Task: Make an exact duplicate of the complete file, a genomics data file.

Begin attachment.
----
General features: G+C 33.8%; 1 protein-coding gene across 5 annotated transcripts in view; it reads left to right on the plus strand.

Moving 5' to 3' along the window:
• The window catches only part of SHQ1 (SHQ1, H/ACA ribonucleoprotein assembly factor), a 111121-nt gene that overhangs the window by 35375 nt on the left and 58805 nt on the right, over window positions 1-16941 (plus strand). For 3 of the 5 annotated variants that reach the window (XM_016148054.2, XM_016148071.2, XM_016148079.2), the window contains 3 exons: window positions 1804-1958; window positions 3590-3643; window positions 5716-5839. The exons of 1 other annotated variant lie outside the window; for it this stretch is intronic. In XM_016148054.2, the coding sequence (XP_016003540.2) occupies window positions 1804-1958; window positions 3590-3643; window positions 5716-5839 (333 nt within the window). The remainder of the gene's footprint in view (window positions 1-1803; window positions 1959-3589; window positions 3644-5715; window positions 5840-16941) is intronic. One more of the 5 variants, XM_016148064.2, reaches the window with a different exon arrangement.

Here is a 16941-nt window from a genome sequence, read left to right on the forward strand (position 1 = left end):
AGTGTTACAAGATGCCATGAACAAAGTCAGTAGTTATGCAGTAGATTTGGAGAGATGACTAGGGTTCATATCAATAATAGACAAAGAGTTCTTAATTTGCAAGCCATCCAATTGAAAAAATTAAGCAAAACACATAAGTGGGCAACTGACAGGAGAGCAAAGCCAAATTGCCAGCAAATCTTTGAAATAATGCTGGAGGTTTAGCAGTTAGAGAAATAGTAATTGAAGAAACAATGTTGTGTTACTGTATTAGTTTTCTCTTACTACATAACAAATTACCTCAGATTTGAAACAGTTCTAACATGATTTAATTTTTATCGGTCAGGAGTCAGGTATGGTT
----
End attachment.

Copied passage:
General features: G+C 33.8%; 1 protein-coding gene across 5 annotated transcripts in view; it reads left to right on the plus strand.

Moving 5' to 3' along the window:
• The window catches only part of SHQ1 (SHQ1, H/ACA ribonucleoprotein assembly factor), a 111121-nt gene that overhangs the window by 35375 nt on the left and 58805 nt on the right, over window positions 1-16941 (plus strand). For 3 of the 5 annotated variants that reach the window (XM_016148054.2, XM_016148071.2, XM_016148079.2), the window contains 3 exons: window positions 1804-1958; window positions 3590-3643; window positions 5716-5839. The exons of 1 other annotated variant lie outside the window; for it this stretch is intronic. In XM_016148054.2, the coding sequence (XP_016003540.2) occupies window positions 1804-1958; window positions 3590-3643; window positions 5716-5839 (333 nt within the window). The remainder of the gene's footprint in view (window positions 1-1803; window positions 1959-3589; window positions 3644-5715; window positions 5840-16941) is intronic. One more of the 5 variants, XM_016148064.2, reaches the window with a different exon arrangement.

Here is a 16941-nt window from a genome sequence, read left to right on the forward strand (position 1 = left end):
AGTGTTACAAGATGCCATGAACAAAGTCAGTAGTTATGCAGTAGATTTGGAGAGATGACTAGGGTTCATATCAATAATAGACAAAGAGTTCTTAATTTGCAAGCCATCCAATTGAAAAAATTAAGCAAAACACATAAGTGGGCAACTGACAGGAGAGCAAAGCCAAATTGCCAGCAAATCTTTGAAATAATGCTGGAGGTTTAGCAGTTAGAGAAATAGTAATTGAAGAAACAATGTTGTGTTACTGTATTAGTTTTCTCTTACTACATAACAAATTACCTCAGATTTGAAACAGTTCTAACATGATTTAATTTTTATCGGTCAGGAGTCAGGTATGGTT